The Divorce Coach: A Vital Member of the Professional Collaborative Team
As has been proven, the collaborative model works so well because all of the members of the collaborative team play an equally-critical role in the success of the collaborative process. We know that emotions can run high during a divorce. We also know that emotions can get in the way of rational thinking, and the ability to access the cognitive areas of our brain, which is critical for effective problem-solving. Divorce Coaches are best-suited to help clients move past the emotion of a given impasse, and past the high emotions of the divorce itself, and to help clients focus on realistic options to obtain a more favorable outcome for their families.
What is the Role of a Divorce Coach?
A Divorce Coach is a licensed, mental health professional who has specialized training in Collaborative Divorce and Mediation. The Divorce Coach is a co-equal member of the clients’ Collaborative Divorce Team. In a full Collaborative Team, each spouse has a Divorce Coach. In some cases, clients choose to share one Divorce Coach to assist each of them through the collaborative divorce process or mediation.
Perhaps you have already tried counseling. Sadly nothing has worked. One or both of you have decided on divorce.
If you decide to divorce the most important next decision you will make for your family is what process to choose.
Divorce has two tracks and they operate simultaneously. There is the Business Track and the Emotional Track. If the Emotional Track is not handled well it can easily knock the Business Track off course, create enormous damage to your family, including your children, as well as cost you more money and time.
The Business Track generally involves attorneys and financial specialists. The Emotional Track benefits from the expertise of a well trained and experienced Divorce Coach.
In most places, there are four ways to get divorced. Unfortunately, many people only know about two options.
Get an aggressive attorney and fight it out
Try to do it yourself.
These two choices above carry significant risks.
Trying to maneuver your way through a complex legal system without professional guidance can be costly.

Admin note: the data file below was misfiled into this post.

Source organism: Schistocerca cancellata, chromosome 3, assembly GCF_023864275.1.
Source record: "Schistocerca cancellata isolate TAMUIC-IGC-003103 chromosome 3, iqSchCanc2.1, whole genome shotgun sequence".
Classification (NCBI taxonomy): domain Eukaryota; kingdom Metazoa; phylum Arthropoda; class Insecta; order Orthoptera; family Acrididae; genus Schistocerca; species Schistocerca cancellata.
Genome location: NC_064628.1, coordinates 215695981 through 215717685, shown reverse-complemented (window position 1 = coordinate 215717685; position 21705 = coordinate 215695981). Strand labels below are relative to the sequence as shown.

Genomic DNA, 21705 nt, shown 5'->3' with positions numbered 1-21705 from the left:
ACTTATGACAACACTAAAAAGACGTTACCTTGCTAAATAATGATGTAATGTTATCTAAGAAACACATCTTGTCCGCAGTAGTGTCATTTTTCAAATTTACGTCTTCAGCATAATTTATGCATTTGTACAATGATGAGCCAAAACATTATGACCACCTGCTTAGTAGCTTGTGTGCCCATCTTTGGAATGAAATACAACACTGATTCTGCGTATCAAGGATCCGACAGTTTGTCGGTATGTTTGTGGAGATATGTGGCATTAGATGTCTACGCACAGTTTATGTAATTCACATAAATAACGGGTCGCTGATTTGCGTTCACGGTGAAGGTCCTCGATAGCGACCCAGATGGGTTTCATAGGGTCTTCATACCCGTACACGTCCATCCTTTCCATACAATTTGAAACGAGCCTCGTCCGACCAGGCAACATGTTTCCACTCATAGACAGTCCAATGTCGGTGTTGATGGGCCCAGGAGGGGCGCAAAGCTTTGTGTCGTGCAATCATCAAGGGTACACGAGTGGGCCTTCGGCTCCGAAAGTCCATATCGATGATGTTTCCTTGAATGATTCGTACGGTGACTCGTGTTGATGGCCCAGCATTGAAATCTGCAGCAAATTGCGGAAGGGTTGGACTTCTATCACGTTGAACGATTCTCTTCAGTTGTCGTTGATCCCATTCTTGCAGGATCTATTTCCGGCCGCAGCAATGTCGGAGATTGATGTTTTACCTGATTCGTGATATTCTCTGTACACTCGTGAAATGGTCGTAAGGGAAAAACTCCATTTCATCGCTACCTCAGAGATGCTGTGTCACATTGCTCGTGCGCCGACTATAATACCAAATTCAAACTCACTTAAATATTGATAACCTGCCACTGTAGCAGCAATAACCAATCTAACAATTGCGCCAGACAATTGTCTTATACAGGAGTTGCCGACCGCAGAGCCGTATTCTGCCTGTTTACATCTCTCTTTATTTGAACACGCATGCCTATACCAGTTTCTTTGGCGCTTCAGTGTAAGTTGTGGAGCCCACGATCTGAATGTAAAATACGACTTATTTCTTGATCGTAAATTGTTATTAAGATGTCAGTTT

Family Law can be confusing and it is easy to make mistakes.
Hiring lawyers to fight it out can become a war. There will be winners and losers in
The word “coach” has many meanings. Collaborative Divorce Coaches differ significantly from the “certified divorce coaches” who have proliferated in the past ten years. In the collaborative divorce process, the Divorce Coaches must hold a license in a state, province, or country that requires an advanced degree in a recognized clinical mental health field, requires continuing education, and is regulated by a governing body under a code of ethics. Their license must remain in good standing with their licensing boards, and they must comply with the highest standards of their licensing boards. They may be licensed psychologists, marriage and family therapists, licensed clinical social workers, licensed professional clinical counselors, or licensed psychiatrists and must have at least five years’ experience working with couples and families experiencing separation and divorce.
Collaborative Divorce Coaches must have a background, education, and a minimum of five years’ experience post-licensure in:
Family systems theory
Individual and family life cycle and development.
Assessment of individual and family strengths
Assessment and challenges of family dynamics in separation and divorce
Challenges in restructuring families after separation1
Collaborative Divorce Coaches must have completed the following training requirements:
An Introductory Interdisciplinary Collaborative Practice Training that meets the requirements